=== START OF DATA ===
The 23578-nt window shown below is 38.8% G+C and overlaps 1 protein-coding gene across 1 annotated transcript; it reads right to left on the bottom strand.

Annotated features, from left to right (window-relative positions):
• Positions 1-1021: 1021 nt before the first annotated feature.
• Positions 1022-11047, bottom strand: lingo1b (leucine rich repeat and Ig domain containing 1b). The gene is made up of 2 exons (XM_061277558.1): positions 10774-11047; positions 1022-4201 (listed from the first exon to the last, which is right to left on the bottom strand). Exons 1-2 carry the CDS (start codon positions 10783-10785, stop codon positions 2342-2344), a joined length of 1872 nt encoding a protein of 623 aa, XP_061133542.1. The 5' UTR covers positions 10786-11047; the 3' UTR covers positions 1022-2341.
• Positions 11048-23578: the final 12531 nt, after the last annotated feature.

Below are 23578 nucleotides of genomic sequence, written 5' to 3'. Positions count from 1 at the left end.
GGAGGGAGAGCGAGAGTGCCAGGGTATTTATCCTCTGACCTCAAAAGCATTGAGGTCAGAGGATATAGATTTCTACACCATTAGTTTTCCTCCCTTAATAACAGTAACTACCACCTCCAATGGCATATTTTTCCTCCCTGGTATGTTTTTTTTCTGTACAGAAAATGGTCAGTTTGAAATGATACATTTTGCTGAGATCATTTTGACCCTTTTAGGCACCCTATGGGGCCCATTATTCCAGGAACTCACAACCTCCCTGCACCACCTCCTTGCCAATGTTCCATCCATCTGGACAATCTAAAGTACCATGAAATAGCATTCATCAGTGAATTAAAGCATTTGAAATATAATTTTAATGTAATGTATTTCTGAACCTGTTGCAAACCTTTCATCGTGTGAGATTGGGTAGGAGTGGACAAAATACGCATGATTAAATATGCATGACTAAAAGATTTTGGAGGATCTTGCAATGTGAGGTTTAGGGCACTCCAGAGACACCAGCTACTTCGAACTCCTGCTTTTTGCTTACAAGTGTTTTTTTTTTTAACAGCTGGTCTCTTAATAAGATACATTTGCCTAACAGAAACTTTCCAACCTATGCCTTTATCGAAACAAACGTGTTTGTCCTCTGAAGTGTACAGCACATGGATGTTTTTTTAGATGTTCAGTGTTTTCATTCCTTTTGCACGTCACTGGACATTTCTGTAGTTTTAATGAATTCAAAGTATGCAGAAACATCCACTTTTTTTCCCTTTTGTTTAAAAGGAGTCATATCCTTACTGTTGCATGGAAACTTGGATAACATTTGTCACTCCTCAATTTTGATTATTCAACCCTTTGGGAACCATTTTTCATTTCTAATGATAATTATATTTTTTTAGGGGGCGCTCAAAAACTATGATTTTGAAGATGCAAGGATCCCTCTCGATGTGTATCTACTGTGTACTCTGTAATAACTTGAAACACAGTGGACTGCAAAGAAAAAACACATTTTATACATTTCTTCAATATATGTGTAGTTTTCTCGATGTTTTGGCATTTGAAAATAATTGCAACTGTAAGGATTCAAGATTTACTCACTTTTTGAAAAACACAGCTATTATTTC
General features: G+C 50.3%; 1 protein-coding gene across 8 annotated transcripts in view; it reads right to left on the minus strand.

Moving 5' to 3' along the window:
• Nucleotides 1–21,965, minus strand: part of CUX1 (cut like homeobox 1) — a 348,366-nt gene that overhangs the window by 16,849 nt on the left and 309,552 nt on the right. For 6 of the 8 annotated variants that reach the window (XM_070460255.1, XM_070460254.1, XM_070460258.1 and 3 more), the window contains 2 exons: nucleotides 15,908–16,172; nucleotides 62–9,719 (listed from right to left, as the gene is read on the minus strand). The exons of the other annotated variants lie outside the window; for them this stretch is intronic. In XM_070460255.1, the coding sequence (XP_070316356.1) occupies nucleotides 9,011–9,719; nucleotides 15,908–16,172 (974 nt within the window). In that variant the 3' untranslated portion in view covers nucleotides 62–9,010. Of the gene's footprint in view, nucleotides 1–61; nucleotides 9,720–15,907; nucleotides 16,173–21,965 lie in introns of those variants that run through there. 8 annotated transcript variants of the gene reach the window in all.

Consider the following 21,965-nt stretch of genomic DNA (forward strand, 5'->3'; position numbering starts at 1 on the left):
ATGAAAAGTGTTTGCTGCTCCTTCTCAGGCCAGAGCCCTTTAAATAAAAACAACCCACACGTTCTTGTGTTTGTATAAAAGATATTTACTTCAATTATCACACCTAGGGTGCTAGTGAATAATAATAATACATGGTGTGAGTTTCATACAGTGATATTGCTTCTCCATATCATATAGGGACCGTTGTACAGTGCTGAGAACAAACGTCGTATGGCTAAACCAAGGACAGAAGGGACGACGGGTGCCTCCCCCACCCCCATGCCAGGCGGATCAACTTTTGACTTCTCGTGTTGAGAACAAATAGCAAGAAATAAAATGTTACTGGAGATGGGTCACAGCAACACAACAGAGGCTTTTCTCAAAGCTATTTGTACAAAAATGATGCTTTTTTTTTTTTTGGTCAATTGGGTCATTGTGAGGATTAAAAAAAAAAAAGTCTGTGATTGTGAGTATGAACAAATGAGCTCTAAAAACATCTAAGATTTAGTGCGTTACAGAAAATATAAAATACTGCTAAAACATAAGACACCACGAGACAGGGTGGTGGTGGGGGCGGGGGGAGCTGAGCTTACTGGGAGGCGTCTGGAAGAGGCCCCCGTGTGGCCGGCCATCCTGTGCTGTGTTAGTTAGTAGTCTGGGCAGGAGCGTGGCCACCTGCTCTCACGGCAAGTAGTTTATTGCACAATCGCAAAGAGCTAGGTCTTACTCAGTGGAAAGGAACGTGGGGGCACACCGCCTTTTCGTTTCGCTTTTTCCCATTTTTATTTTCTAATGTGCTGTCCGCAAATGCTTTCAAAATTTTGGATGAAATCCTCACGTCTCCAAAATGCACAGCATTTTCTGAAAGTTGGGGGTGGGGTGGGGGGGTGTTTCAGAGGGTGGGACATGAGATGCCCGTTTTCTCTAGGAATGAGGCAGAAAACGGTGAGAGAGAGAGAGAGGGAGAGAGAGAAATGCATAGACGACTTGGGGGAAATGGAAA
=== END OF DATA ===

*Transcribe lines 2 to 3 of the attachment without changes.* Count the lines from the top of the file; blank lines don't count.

Annotated features, from left to right (window-relative positions):
• Positions 1-1021: 1021 nt before the first annotated feature.